of privileges, will applaud the actions of, the powers that be and argue that they are.perfectly right
and propeivthus* to choke monopolyand encourage
On'the breakfast table—in the sick room—
'for imf-img' salad:^ puddings and othor des-
'"*$ ser'ts—for a bite between meais, in the lunch
box, tliere is no  fruit -equal to  the famous
California, "Sunkist'.' .Orange.   Being tree-
ripened, sound-picked, packed and shipped with the
* utmost skill and care, it is the most healthful and luscious of all fruits.
, Siinkist Oranges a_ thin-skinned— kist Wrapper. .Thousands of1 families"
fibe'rless—seedless. T!_ey fairly "melt ia will have none but SuakiscUranges. Atter
ihe mouth. There is to-li'.Ltc-'waste in you have tried thom once thuy v. ill wia
servingapdeatingtheinthatthcyarctruly., you.. Wcr,sc inakj the trial today. Your
the cheapest orange you can buy.' : _ dealer s*.U*? them. „And don't forget lo
Every Sunkist Orange comes in a Sup-    ■ save the "Sunkist" Wrappers.'   ' ,
Ask for "Sunkist" Lemons
1 After you hive enten Sunkist Orans.es, you will
be glad to fc.now there aro SunUiot Lemon**
for tliey, too, iiro .*.:_. linest fruit ot their l::r:*.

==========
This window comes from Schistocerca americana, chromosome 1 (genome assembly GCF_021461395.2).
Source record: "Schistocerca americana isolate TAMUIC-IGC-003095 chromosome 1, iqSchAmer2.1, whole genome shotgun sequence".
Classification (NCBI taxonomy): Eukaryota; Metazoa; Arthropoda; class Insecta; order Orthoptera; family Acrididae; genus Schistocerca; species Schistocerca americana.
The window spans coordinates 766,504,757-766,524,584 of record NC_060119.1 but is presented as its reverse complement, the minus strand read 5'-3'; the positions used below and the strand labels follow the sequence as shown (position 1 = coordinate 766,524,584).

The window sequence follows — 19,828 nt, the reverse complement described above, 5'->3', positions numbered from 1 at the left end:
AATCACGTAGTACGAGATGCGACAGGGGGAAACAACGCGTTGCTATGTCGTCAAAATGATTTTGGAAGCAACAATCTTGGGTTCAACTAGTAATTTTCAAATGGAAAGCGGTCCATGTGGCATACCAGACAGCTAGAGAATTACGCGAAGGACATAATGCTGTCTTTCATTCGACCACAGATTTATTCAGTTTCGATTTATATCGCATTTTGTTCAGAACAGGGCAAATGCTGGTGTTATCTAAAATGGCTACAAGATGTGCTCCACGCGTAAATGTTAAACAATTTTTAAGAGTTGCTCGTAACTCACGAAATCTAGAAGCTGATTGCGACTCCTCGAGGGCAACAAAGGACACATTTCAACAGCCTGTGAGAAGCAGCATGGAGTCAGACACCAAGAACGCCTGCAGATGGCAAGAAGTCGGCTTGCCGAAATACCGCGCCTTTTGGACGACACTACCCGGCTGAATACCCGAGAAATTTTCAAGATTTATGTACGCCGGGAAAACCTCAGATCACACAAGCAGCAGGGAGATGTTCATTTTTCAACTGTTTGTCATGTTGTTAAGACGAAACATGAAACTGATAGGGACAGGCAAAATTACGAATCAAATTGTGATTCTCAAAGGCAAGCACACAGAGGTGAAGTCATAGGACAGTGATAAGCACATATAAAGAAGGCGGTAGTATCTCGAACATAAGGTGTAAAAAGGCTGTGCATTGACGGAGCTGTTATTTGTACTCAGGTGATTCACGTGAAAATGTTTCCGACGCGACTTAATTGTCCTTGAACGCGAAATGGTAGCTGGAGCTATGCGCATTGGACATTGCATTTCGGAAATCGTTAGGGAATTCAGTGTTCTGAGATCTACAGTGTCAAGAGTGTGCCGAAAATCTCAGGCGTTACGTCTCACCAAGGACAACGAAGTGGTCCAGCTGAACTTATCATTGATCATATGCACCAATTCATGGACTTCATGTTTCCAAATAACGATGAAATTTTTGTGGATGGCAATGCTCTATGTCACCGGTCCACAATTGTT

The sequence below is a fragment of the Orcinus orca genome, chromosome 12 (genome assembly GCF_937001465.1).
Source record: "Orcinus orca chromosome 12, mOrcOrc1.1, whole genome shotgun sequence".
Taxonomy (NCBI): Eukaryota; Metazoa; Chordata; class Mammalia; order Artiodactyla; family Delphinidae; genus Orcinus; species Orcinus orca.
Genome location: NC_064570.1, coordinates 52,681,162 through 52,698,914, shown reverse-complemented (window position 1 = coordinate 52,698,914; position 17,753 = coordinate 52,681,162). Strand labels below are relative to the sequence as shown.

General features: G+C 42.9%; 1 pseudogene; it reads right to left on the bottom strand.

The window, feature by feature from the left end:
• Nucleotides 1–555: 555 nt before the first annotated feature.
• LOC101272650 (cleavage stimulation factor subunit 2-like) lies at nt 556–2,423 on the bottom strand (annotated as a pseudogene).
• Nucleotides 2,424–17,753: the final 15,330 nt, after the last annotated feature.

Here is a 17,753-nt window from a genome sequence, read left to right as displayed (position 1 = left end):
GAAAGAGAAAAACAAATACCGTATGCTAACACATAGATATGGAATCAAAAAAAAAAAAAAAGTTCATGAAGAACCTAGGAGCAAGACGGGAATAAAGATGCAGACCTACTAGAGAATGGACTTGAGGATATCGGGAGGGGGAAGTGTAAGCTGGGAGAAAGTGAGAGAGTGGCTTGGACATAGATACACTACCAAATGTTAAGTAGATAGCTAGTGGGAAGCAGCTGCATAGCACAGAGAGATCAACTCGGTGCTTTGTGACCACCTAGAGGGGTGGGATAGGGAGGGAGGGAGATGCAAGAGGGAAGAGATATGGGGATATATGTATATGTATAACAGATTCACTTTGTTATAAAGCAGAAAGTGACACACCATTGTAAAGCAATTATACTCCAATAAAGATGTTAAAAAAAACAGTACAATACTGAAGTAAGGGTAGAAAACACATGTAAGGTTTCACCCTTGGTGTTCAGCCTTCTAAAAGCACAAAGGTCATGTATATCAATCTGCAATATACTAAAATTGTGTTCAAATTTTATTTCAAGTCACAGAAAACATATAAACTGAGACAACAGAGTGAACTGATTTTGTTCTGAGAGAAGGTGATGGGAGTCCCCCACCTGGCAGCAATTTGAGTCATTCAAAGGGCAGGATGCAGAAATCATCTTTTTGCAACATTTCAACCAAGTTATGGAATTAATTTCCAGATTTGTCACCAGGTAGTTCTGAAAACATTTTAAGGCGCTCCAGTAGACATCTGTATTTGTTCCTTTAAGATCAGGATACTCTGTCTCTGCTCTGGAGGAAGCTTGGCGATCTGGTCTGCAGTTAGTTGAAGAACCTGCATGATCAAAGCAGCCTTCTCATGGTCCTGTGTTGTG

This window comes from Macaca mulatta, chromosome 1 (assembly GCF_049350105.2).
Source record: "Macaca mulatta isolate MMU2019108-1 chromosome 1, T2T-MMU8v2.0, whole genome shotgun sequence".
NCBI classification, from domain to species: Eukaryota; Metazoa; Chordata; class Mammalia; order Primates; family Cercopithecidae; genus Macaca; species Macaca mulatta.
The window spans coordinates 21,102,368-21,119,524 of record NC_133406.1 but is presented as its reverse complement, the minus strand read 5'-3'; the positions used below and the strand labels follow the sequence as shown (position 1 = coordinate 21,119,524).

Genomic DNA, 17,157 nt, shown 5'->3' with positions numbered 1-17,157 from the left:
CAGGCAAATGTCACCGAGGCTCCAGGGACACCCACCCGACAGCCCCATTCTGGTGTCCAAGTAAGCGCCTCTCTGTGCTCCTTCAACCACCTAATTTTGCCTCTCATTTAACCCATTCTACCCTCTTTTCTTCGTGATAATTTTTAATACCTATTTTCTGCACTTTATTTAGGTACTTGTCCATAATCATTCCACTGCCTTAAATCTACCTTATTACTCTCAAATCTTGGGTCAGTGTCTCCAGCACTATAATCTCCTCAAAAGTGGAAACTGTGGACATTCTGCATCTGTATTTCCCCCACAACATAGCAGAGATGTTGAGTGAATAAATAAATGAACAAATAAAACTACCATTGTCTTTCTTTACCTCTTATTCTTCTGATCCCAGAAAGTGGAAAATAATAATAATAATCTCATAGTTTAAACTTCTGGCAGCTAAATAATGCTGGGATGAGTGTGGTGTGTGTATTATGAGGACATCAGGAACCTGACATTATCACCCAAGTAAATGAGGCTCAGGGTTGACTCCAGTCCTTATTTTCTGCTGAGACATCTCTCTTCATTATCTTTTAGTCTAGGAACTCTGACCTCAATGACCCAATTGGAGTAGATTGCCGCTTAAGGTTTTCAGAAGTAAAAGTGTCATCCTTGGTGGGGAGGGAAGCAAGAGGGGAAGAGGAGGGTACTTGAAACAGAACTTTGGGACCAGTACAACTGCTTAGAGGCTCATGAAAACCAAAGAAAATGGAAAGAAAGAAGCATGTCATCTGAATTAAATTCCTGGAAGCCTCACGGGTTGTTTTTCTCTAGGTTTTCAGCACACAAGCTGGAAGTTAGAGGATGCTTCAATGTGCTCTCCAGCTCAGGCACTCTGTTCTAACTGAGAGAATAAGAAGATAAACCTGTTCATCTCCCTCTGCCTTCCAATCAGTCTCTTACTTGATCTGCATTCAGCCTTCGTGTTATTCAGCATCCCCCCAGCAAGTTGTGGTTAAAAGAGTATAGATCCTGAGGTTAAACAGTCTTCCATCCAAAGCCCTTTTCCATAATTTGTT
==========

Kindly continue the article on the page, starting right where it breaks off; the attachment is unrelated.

Never blemished, marred, d'-cayc... thicl:-
bkimw'.l or pithy.   Sun-cUt I.enions
'contain SO percent more juicoih a
commonpla...  lemon.., which
' makes thsm mosteconomi-
Rogers Orange Spoon
Shvo 12 $u:ikirttOri>n. o{orl.omnn)
WuttM*._r»_.hud fivuil thim tnunwitti 12o to
I my chu rue*, pn _ kiiiK. etc., <md wo will prowint
wm frith  _K*,nuint*'Rn*Kf*rsOrnm:"8'ionn, pr"
leal for kitchen ancl table
.   The "SuntNt"
Wrapper identifies
ful tUirti^u _utl highi'btquul ity. ik'-giu savin*;-Kroner*.
ioh\. If jou <l_-iro iimn. lb in ouo, (wild 12 Huukist
\V rappon on ! 2_o i'cr^cucli .-ula-ii-_*unul h^oou.
In reralttme. ple*u«*-*j «cnd c-n>h wlu-ii ebo rmount _■ lefts
!. _n Sb_i on araounti atwv-d io, wo (.rt)i->r p.mul *_ote.
'..iiuey order, axprr _■. oni-pr nr bunk draft. We wilt h*> plnrt
ij (.-nd >ou complett) It*-**, of vula.ible premium-. H> honor both
_ul;!«t" n»*l ' lC«d   Hail" wrupiieis fnr  premM-tniK.    A 1-irouH
10S King St. Eftit, TOKONTO, ONT. (55)
ed as price of good-will and franchise, although it